A German sampler called In the Swing offers remixes of 'I Like Girls' and 'Big Boy'. Although they are the same performances, the sound on the remixes is fuller. 'I Like Girls' benefits from a fuller orchestra.

Sparks toured North America with the Big Beat band, adding guitarists were Jimmy McAllister and Luke Zamperini. (Luke's dad is Louie Zamperini, the heroic subject of the film Unbroken, directed by Angelina Jolie).

During 'Everybody's Stupid' Ron emerged from behind his piano – a rare occurrence at that time, to utter the title words in each chorus! Also, on the last tune of the set list, 'Big Boy', Ron again smashed his piano bench - which paralleled The Who's destruction of their instruments on stage. The set included a stunning extended version of 'Equator' done in a blues format.

American Tour 1976
(6) Santa Barbara CA (11) San Diego CA, Civic Theater (12) San Francisco CA, Berkeley Theater (13) Santa Barbara CA Arlington Theater (27) Passaic NJ, Capitol Theater (filmed) December
(3) Boston MA Orpheum  (4) Buffalo NY Century Theater (8) Columbus OH, The Agora  (9) Milwaukee WI Riverside (10) Chicago IL, Aragon Ballroom (11) Indianapolis IN (12)– Detroit MI, Masonic Auditorium (16) Allentown PA, Roxy (17) Philadelphia PA, Tower Theater (18) Pittsburgh PA, Mosque (19) Toronto, Seneca College (21 & 22) New York City, The Bottom Line - 4 shows (31) Santa Monica Civic CA.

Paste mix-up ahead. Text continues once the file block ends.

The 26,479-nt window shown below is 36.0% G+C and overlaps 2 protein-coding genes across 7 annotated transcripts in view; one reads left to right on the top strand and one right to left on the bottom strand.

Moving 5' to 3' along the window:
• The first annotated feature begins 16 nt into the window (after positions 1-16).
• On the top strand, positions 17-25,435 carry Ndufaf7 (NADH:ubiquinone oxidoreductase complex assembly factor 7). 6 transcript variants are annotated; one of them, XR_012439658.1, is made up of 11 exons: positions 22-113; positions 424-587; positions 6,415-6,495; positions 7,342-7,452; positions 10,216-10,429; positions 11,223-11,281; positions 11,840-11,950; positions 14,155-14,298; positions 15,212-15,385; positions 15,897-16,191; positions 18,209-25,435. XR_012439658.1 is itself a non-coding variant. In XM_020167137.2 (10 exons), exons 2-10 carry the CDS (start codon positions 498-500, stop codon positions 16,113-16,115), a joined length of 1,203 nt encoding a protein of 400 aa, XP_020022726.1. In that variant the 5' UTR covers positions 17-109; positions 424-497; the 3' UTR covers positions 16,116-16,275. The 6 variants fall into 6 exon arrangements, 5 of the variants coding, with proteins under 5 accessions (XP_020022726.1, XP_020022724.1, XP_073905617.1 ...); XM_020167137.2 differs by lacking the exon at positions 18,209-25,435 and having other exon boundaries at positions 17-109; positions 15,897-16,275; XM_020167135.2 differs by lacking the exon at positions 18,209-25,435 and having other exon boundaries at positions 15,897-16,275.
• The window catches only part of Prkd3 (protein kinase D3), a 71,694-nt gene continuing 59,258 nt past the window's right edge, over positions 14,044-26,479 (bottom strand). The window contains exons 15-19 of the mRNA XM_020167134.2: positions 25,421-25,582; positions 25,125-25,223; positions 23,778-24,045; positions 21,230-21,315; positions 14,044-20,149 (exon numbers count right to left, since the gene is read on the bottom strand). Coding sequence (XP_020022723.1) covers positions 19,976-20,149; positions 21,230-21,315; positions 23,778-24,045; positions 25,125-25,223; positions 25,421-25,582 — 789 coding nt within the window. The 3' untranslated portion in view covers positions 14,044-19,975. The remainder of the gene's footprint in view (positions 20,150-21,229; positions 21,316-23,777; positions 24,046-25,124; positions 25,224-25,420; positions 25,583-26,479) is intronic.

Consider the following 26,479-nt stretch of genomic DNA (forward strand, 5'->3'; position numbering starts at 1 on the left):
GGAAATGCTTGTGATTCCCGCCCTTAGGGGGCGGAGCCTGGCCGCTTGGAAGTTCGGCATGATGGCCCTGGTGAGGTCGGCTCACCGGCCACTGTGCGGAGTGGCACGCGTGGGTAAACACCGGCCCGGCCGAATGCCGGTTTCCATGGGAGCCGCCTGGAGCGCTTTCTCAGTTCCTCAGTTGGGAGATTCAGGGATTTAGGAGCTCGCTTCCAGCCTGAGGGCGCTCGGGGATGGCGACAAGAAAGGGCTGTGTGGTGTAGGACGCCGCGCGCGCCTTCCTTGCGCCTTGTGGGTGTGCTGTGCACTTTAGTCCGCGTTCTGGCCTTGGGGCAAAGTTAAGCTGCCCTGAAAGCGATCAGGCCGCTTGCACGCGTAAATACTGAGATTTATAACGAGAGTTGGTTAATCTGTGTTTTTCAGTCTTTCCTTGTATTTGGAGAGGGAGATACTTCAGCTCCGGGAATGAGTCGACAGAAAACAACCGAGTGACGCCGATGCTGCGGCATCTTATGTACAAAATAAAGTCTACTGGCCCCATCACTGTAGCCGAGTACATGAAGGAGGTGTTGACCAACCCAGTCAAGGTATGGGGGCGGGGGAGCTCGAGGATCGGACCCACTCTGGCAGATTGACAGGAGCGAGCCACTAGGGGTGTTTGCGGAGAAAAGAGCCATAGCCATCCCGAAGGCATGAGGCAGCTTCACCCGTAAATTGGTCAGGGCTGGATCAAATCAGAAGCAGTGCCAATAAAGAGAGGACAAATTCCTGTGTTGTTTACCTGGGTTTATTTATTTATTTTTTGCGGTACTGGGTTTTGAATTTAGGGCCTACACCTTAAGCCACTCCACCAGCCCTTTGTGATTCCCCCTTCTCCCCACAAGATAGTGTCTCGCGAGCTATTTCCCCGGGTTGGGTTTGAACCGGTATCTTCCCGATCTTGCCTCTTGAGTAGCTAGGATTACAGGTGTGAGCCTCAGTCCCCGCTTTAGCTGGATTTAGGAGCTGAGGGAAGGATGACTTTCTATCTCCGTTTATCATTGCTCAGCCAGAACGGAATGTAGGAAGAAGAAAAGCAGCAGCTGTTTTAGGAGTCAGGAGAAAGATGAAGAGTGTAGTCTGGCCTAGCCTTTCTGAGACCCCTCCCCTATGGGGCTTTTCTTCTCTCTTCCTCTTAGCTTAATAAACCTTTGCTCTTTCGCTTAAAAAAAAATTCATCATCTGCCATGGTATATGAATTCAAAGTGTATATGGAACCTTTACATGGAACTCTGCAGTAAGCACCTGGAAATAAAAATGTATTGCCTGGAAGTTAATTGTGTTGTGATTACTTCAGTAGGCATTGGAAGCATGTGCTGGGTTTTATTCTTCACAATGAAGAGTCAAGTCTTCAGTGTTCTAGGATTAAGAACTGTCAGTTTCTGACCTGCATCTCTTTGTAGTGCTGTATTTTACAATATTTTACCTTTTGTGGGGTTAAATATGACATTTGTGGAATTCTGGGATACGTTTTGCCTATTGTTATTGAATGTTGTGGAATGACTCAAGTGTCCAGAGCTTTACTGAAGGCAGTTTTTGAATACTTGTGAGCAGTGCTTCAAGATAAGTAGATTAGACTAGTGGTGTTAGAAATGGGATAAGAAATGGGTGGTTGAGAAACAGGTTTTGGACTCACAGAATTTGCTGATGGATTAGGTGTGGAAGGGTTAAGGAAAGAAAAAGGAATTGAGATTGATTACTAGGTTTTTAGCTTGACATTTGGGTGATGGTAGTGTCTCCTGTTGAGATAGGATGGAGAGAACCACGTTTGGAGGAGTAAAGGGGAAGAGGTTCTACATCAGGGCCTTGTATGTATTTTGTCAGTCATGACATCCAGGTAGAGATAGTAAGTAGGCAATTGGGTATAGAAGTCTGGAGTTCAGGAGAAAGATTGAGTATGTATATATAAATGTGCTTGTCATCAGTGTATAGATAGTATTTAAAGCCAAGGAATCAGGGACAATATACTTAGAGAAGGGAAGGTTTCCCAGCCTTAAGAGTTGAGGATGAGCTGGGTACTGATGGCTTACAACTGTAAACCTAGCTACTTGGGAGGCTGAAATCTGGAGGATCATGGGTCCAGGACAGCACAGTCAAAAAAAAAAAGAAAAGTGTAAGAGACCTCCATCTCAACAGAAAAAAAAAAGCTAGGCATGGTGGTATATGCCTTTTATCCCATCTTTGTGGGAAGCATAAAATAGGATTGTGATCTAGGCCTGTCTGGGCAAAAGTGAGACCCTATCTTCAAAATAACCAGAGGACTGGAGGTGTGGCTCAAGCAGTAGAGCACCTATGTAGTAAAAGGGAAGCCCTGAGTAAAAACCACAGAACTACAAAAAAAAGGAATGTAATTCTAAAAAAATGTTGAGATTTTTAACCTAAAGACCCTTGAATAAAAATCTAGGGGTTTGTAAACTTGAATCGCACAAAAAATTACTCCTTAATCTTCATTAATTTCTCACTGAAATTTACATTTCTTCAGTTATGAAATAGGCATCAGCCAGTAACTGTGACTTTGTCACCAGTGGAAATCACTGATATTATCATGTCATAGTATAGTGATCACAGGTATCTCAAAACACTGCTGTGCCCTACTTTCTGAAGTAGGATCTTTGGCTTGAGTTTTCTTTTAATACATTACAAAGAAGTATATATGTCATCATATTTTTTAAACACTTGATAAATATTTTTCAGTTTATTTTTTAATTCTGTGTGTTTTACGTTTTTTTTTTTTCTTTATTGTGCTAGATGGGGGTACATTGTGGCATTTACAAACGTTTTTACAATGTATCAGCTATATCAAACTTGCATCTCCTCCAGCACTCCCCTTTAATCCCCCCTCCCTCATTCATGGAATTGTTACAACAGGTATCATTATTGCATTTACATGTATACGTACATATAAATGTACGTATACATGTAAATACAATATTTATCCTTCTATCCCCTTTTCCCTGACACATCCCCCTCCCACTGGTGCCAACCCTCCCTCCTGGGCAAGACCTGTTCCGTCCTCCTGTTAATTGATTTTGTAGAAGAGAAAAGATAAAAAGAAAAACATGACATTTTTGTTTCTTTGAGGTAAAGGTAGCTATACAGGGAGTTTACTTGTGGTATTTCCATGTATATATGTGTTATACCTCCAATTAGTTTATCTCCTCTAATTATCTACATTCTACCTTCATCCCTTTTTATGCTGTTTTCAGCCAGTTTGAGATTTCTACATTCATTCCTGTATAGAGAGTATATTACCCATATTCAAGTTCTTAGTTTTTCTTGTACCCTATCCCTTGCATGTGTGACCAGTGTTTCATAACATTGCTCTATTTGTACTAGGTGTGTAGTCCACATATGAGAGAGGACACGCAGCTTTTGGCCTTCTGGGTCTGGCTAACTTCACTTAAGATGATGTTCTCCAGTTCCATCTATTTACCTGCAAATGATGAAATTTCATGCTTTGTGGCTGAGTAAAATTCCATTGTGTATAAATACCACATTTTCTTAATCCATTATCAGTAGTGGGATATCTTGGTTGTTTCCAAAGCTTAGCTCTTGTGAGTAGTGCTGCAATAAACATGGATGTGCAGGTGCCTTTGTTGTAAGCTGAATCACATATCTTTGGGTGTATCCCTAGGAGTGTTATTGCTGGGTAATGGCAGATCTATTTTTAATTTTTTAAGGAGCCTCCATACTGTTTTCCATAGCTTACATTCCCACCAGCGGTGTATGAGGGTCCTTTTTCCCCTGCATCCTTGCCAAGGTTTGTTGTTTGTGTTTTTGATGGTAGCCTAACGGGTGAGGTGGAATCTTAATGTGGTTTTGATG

In December 1976, Sparks played two nights (four shows) at The Bottom Line in NYC. The 21st December soundboard performance was recorded, which became a popular bootleg.

"During The Bottom Line shows Ron put the piano bench to his chest and slid across the front table knocking over record executives' food and drink! Nice touch." - Sal Maida

Island Masters (1994)
Island 21st Century Edition (2006) With bonus tracks
Sparks - The Island Years (2015) Boxed vinyl set

Big Beat was a highlight of the shows in Islington. The earth shook during 'Big Boy'. Russell dedicated 'Nothing To Do' to The Ramones, who almost covered the tune at one time, and 'Confusion' to the late film director Jacques Tati. Ron warned the audience not to take the lyrics to some of the songs seriously, especially 'White Women' and 'Everybody's Stupid'. 'Tearing The Place Apart' was the encore. At last, Russell flubbed the lyrics, but with utter dedication, he stopped and started the song over. Ron made a legitimate defense for Russell: 'During these obscure songs, there are some obscure chord progressions and obscure structure. We apologize for basking in obscurity'.

Big Beat
       Russell Mael - Vocals
       Ron Mael - Keyboards
       Sal Maida - Bass
       Jeffrey Salen - Guitar
       Hilly Boy Michaels - Drums
       Rupert Holmes - Production
       Jeffrey Lesser (for Widescreen Productions) - Production
       Godfrey Diamond - Engineering, Re-mix
       Bob Clearmountain - Additional engineering
       Harvey Goldberg - Additional engineering
       Michael Barbiero - Additional engineering
       Richard Avedon - Photography

Sparks' next album, their seventh, was ironically titled Introducing